Trevor Moore has died. As the co-founder of sketch comedy troupe The Whitest Kids U’ Know—and, subsequently, one of the stars, and the head writer, of the troupe’s television show on Fuse and IFC—Moore helped pioneer the world of online comedy at the turn of the century, leveraging the power of the internet and social media to carve out a niche for the group. Per Variety, he died last night as the result of an accident. Moore was 41.
Born and raised in New Jersey, Moore got into entertainment early, hosting his own public access show, The Trevor Moore Show, when he was still just a teenager. After meeting Sam Brown and Zach Cregger at New York’s School Of Visual Arts, the trio founded The Whitest Kids U’ Know as a college comedy troupe, eventually filling out the roster with Timmy Williams and Darren Trumeter. The troupe then parlayed a win for Best Sketch Group at HBO’s U.S. Comedy Arts Festival in 2006 into a TV deal, eventually landing The Whitest Kids U’ Know at Fuse (and later IFC, after concerns that the show’s content might be too extreme for the former network). The series ran for five seasons on the networks, diving deep into absurdist sketch comedy, and producing some of the earliest viral sketch content to land on the internet. Meanwhile, Cregger and Moore also wrote, directed, and starred in a Playboy-themed comedy film, Miss March.
After the Kids series ended, Moore continued to work as a writer and producer in the world of comedy, often in conjunction with Comedy Central, which produced the special High In Church, Trev-A-Thon, and the musical comedy film The Story Of Our Times. (Which features, among other things, Moore performing a lengthy ballad that attempts to apply mythological grandeur to the rise of Kim Kardashian.) Meanwhile, he broke into kids’ entertainment as well, creating two series—Walk The Prank, and the improvisational Just Roll With It—for Disney.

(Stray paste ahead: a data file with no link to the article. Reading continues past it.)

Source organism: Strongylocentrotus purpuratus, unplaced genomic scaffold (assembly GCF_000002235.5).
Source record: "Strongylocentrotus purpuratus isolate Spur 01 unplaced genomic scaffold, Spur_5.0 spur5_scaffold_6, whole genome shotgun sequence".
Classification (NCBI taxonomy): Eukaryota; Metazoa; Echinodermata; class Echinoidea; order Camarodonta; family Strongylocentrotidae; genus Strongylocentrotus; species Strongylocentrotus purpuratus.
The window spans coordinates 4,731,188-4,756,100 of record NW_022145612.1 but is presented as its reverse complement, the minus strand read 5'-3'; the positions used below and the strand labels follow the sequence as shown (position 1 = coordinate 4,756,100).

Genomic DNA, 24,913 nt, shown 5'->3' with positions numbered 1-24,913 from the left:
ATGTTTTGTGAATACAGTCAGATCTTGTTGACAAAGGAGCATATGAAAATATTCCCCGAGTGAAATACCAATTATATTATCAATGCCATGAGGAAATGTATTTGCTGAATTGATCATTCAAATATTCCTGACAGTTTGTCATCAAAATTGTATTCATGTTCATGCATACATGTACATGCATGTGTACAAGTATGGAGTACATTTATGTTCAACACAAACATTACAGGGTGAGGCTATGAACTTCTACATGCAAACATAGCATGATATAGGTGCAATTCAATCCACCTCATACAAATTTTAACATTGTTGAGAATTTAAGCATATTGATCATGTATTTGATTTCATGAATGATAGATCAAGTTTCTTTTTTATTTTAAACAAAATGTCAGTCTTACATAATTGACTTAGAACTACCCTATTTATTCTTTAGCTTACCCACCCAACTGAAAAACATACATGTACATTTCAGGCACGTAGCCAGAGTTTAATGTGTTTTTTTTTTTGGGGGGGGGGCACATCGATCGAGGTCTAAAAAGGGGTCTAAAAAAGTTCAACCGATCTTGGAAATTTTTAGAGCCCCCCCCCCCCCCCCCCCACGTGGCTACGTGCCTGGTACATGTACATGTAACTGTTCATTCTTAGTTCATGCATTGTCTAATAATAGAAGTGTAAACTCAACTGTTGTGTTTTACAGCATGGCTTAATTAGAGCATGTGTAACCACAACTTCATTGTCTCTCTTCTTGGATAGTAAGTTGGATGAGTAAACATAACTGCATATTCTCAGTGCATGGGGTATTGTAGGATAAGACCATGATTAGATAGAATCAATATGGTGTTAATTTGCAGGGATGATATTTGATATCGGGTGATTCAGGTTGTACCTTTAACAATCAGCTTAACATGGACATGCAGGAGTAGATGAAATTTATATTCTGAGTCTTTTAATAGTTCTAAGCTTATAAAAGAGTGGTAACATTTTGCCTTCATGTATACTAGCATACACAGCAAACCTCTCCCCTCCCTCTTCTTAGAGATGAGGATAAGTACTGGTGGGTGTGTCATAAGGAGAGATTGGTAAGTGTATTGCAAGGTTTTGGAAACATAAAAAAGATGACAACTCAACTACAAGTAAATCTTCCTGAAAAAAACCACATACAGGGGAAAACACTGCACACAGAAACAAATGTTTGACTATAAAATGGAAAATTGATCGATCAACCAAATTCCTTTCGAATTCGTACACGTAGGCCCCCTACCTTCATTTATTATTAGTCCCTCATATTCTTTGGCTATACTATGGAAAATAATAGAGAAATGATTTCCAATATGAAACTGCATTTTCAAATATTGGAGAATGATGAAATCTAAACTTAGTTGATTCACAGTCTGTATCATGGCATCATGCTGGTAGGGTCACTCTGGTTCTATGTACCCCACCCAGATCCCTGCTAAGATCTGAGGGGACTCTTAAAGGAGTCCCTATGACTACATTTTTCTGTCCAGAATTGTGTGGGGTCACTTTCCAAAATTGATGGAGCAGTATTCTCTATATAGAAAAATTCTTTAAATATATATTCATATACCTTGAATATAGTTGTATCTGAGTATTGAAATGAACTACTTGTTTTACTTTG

Most recently, Moore briefly produced and starred in an absurdist talk series, The Trevor Moore Show, for Comedy Central. He also continued his collaborations with the other members of The Whitest Kids U’ Know, streaming regularly with a variety of regular shows on Twitch. Cregger and Brown issued a statement about his death today:
Early this morning, we learned that we lost our brother, our collaborator and the driving force behind WKUK. He was our best friend, and we speak for all of us in saying that the loss of Trevor is unimaginable. We are heartbroken and our grief pales in comparison to the loss felt by his wife and son. On behalf of WKUK, we ask for privacy during our time of profound grief, and strength for his family who are dealing with the impossible thought of living life without him. Our hope is that friends, fellow artists, and fans that loved him will not focus on his death, but will remember the countless moments of laughter he gave them.